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Are you hitting the wide-open road with your pooch this summer? If you’re thinking of paying a visit to some of the most beautiful attractions in the United States — our national parks — there are a few things you should know about bringing your
It's important to do your research before you arrive at the park, says Kathy Kupper with the
National Park Service, which oversees all 401 national parks, historic sites, seashores and attractions. Never assume the same pet policy applies from park to park; individual park policies can be slightly — or vastly — different, depending on the location, indigenous wildlife, topography and more. In addition, park superintendents have the authority to make further adjustments to any pet policies at their location, Kupper adds. “That’s to protect pets as much as the resources,” she explains.
Before you hit the road, make sure to get as much information as possible about what "pet friendly" really means — you can find each park's pet policies and the park phone number at the
National Park Service website. While many parks do allow pets in limited designated areas, such as near roads and in “developed” sections, you may be disappointed by the dog-friendly hiking and exploring or even lodging you find when you arrive. It's worthwhile to dig a little deeper to find out just what you and your pup will be able to do together while you're visiting the park.
Service dogs are an exception and should be allowed access to all the places you want to go in each park.
Even with limited dog-friendly access, many of the national parks are worth a stop, but there are a few standouts that have a solid reputation for being a blast to experience with your dog, both on and off the trails. We've rounded up five of the most pet-friendly parks to help you plan your summer
It’s thrilling to any dog owner that this national treasure in Arizona also welcomes pets! Your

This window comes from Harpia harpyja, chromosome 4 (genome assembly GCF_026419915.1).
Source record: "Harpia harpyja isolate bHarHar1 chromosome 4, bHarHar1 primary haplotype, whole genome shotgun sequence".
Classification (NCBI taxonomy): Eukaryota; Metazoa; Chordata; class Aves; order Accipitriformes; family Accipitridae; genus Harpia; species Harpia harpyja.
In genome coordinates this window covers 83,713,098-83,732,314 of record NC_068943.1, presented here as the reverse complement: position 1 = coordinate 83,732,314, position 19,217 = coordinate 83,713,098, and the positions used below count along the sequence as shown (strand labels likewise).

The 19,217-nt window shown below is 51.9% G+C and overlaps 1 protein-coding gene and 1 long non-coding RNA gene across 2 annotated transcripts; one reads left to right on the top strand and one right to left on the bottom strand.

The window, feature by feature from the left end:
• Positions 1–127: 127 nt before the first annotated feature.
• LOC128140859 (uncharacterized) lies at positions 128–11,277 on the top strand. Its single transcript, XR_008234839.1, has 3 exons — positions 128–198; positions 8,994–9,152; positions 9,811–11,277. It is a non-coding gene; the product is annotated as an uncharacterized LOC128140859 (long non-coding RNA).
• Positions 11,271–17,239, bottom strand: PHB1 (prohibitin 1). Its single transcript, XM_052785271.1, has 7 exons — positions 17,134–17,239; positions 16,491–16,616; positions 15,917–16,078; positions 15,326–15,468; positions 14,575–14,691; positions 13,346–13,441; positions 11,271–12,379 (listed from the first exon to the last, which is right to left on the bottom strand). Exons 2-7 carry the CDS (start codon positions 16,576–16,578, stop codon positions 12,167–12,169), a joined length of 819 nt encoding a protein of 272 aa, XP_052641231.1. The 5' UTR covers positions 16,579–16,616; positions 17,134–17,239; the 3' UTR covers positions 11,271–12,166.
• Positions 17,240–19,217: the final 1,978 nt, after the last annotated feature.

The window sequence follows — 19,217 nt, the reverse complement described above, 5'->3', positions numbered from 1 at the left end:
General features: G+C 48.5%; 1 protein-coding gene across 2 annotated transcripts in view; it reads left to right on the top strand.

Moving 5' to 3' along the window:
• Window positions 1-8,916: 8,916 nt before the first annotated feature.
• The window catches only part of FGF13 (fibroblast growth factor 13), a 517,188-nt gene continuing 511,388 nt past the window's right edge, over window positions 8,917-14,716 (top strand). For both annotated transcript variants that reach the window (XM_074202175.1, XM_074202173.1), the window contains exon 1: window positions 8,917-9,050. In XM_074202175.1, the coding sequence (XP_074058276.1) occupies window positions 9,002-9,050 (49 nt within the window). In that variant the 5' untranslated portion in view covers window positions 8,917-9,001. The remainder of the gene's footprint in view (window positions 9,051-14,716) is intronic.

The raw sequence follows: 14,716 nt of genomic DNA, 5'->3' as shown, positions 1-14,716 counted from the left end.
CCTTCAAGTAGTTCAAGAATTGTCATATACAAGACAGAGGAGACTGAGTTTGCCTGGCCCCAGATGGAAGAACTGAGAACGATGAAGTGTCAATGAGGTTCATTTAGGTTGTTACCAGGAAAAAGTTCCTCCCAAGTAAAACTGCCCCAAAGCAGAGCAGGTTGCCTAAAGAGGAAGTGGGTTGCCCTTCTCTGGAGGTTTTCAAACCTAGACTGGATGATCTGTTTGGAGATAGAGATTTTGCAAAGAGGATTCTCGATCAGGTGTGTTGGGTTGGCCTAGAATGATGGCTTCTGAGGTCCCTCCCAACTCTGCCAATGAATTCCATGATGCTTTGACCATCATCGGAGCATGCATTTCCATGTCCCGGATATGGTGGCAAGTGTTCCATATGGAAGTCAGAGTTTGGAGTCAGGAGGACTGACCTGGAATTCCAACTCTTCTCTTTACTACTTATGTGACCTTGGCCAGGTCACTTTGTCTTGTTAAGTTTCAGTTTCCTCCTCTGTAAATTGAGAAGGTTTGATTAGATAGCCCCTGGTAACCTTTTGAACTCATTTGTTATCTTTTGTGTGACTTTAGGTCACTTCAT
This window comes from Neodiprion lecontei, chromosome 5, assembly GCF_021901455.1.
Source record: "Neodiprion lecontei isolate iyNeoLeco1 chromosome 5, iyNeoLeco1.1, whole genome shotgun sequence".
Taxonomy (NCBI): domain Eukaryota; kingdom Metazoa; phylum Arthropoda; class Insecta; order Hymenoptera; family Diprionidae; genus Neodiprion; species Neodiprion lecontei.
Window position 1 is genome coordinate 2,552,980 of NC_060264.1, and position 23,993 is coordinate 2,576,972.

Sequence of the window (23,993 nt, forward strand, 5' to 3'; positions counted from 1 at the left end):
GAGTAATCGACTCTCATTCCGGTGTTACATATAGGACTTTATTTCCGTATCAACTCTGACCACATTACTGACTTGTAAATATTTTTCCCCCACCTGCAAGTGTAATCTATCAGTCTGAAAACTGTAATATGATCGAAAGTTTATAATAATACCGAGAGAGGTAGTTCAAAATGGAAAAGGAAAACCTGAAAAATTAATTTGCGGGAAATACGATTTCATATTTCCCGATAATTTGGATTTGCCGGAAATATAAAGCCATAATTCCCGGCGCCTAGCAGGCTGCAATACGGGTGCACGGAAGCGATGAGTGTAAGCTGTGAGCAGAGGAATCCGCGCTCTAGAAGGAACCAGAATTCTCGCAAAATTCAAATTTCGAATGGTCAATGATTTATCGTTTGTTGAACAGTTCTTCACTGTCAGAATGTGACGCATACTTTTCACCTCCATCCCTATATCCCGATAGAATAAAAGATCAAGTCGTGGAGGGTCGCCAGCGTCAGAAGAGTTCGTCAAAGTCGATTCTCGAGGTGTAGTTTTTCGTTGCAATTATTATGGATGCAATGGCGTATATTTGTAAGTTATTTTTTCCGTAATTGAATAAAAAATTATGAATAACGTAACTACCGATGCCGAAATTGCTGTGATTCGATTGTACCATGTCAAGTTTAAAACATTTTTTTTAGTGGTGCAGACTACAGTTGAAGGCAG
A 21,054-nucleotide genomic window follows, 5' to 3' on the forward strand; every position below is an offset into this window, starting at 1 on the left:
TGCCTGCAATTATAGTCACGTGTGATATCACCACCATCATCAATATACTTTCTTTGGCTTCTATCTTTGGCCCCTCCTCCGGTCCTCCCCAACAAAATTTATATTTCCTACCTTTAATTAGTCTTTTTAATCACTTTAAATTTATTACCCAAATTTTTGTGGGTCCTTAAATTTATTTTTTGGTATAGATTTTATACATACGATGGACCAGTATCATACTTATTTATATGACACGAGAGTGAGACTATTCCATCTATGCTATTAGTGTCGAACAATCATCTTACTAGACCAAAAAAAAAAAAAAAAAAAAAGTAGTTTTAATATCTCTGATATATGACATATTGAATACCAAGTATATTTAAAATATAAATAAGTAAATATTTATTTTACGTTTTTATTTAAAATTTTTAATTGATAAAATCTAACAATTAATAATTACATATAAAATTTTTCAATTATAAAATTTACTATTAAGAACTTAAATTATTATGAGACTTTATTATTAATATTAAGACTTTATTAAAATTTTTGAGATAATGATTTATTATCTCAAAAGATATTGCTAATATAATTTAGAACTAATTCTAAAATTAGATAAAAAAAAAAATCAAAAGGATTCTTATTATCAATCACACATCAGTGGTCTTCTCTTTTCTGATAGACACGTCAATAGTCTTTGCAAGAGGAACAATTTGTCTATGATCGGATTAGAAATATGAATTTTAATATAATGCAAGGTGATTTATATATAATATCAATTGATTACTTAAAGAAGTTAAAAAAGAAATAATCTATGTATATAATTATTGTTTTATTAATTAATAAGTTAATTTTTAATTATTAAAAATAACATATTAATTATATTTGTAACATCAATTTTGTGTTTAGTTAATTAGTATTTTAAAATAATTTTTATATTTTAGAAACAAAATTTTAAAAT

dog can accompany you in the developed areas of the park and on breathtaking hikes in the popular South Rim area. Dogs are prohibited in the more secluded “inner canyon,” or North Rim. And as with all pet-friendly national parks, dogs must be on 6-foot or shorter leashes.
Amy Burkert of
GoPetFriendly.com is a big fan of the dog-friendly
hiking in the Grand Canyon, but she offers one serious caution: "Though the path is easy to navigate, the high elevation and dry climate can quickly lead to dehydration for you and your dog. Even if you’re only planning a short stroll, bring plenty of water and a collapsible bowl."
Also, while pets are allowed at park campgrounds, the lodges on the premises are not pet-friendly. The park operates a kennel, which can accommodate dogs and
cats during the day if you’re headed out to hike South Rim trails and for overnight stays. Remember to bring proof of vaccinations if you plan to take advantage of that option.
Learn more about the park and pet policy.
According to the National Park Service, “Shenandoah National Park is one of only a few national parks that allow pets on trails.” In fact, all but 20 of the 500 miles of trails are pet-friendly, making for lots of room for fun and adventure. On the trails, pets must be on a 6-foot or shorter leash. Pets are also allowed in the park's campgrounds, as well as at several of the lodging options in the park.
Shenandoah's 200 acres of woods, hills, waterfalls and more are located in Virginia, 75 miles outside Washington, D.C.
Learn more about the park and pet policy.
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